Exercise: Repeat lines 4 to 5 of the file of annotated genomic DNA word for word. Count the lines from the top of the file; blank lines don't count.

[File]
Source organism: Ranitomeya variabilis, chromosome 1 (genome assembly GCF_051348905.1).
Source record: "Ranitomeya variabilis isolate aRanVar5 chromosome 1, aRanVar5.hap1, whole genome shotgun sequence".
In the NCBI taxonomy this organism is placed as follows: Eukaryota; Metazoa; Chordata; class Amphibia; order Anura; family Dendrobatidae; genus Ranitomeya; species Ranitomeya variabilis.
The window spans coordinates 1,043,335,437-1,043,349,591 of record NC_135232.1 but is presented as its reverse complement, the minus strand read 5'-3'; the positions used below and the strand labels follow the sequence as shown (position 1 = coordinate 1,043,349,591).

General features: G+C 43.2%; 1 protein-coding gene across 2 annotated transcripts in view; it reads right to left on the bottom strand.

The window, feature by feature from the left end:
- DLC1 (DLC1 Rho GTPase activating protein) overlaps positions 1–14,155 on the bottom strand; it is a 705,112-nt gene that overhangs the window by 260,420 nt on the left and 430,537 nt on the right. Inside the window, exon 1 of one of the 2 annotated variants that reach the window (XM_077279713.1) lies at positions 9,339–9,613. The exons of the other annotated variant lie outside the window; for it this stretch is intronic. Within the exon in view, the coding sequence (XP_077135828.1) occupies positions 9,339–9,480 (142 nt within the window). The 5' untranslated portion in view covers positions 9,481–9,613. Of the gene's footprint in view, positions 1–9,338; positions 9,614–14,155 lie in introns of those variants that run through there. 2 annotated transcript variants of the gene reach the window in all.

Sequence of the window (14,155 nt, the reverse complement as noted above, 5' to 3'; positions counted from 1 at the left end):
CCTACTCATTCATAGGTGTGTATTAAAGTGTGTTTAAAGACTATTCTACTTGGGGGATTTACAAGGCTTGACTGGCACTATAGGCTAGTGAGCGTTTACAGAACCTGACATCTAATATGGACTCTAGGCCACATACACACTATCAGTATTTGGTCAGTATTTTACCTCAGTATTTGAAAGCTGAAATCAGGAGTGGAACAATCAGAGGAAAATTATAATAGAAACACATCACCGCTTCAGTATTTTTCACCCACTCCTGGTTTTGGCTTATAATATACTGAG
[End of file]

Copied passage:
The window spans coordinates 1,043,335,437-1,043,349,591 of record NC_135232.1 but is presented as its reverse complement, the minus strand read 5'-3'; the positions used below and the strand labels follow the sequence as shown (position 1 = coordinate 1,043,349,591).

General features: G+C 43.2%; 1 protein-coding gene across 2 annotated transcripts in view; it reads right to left on the bottom strand.